For example, the findFirst() terminal operation yields the first element in the stream. (This operation is typically combined with filtering, so it usually ends up meaning “find the first element that satisfies some condition.”) Implementing findFirst() sequentially is extremely cheap: Push data through the pipeline until some result is produced, and then stop. In parallel, we can easily parallelize the upstream operations, but when a result is produced by some subtask, we’re not done. We still have to wait for all the subtasks that come earlier in the encounter order to finish. (At least we can cancel any subtasks that appear later in the encounter order.) A parallel execution pays all the costs of decomposition and task management, but is less likely to reap the benefits. On the other hand, the terminal operation findAny() is much more likely to reap a parallel speedup, because it keeps all the cores busy searching for a match, and can terminate immediately when it finds one.

Another terminal operation whose semantics are tied to encounter order is forEachOrdered(). Again, while it’s often possible to fully parallelize the execution of the intermediate operations, the final applicative step is sequentialized. On the other hand, the forEach() terminal operation is unconstrained by encounter order. The applicative step can be executed for each element at whatever time and in whatever thread the element is made available.

Intermediate operations, such as limit() and skip(), can be constrained by encounter order as well. The limit(n) operation truncates the input stream after the first n elements. Like findFirst(), when elements are produced by some task, limit(n) must wait for all the tasks that precede it in the encounter order to finish before it knows whether to push those elements to the remainder of the pipeline — and it must buffer the produced elements until it knows whether or not they are needed. (For an unordered stream, limit(n) is allowed to select any n elements — and like findAny(), is much more parallel-friendly.)

You might be surprised by the time and space costs of parallel execution where operations are tied to encounter order. The obvious sequential implementations of findFirst() and limit() are simple, efficient, and require almost no space overhead, but the parallel implementations are complex and often involve considerable waiting and buffering. With sequential execution, the obvious implementation is usually one in which we traverse the input in encounter order, so a dependence on encounter order is rarely either visible or costly. In parallel, such dependencies can be very costly.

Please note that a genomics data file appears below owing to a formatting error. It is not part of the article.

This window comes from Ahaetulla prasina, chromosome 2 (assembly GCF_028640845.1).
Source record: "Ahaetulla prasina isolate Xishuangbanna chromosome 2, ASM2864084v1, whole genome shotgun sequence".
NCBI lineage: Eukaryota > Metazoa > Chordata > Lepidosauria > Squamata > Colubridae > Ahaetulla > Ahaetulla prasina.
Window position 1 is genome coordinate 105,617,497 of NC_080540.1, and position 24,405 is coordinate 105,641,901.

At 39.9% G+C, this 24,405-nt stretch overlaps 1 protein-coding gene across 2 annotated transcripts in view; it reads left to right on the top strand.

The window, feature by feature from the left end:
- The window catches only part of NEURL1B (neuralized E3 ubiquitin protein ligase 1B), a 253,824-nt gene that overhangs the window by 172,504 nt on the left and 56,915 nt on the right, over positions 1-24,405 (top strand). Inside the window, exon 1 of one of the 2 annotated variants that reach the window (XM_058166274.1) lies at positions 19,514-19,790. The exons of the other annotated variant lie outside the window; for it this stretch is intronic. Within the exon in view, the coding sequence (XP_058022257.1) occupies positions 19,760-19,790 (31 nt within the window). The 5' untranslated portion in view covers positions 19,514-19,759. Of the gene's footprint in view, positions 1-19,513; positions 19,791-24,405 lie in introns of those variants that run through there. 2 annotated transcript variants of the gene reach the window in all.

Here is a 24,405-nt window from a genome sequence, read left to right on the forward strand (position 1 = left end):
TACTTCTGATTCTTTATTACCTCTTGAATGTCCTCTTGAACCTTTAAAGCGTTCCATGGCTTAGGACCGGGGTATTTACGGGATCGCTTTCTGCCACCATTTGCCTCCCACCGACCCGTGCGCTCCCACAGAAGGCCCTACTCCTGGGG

Fortunately, these dependencies on encounter order often can be eliminated through small changes to the pipeline. Frequently, we can replace findFirst() with findAny() without any loss of correctness. Similarly, as we saw in Part 3, by making the stream unordered via the unordered() operation, we can often remove the encounter-order dependence inherent in limit(), distinct(), sorted(), and collect() with no loss of correctness.

The various hazards to parallel speedup that we’ve looked at so far can be cumulative. Just as the three-argument iterate() source was far worse than the range constructor, combining the two-argument iterate() source with limit() is even worse, as it combines a sequential generation step with an encounter-order-sensitive operation. For example, here’s the least parallel-friendly way to generate a range of integers:

IntStream stream3 = IntStream.iterate(0, n ‑> n+1).limit(100); 

Memory locality

Modern computer systems employ sophisticated multilevel caches to keep frequently used data as close (literally — speed of light is a limiting factor!) to the CPU as possible. Fetching data from L1 cache can easily be 100 times faster than fetching data from main memory. The more efficiently the CPU can predict which data will be needed next, the more cycles the CPU spends doing computation, and the fewer it spends waiting for data.

Data is paged into cache at the granularity of cache lines; today’s x86 chips use a cache line size of 64 bytes. This rewards programs that have good memory locality— the propensity to access memory locations that are close to locations that have been recently accessed. Proceeding linearly through an array not only has excellent locality, but is also further rewarded by prefetch— when a linear pattern of memory access is detected, the hardware begins prefetching the next cache-line’s worth of memory on the assumption that it will probably be needed soon.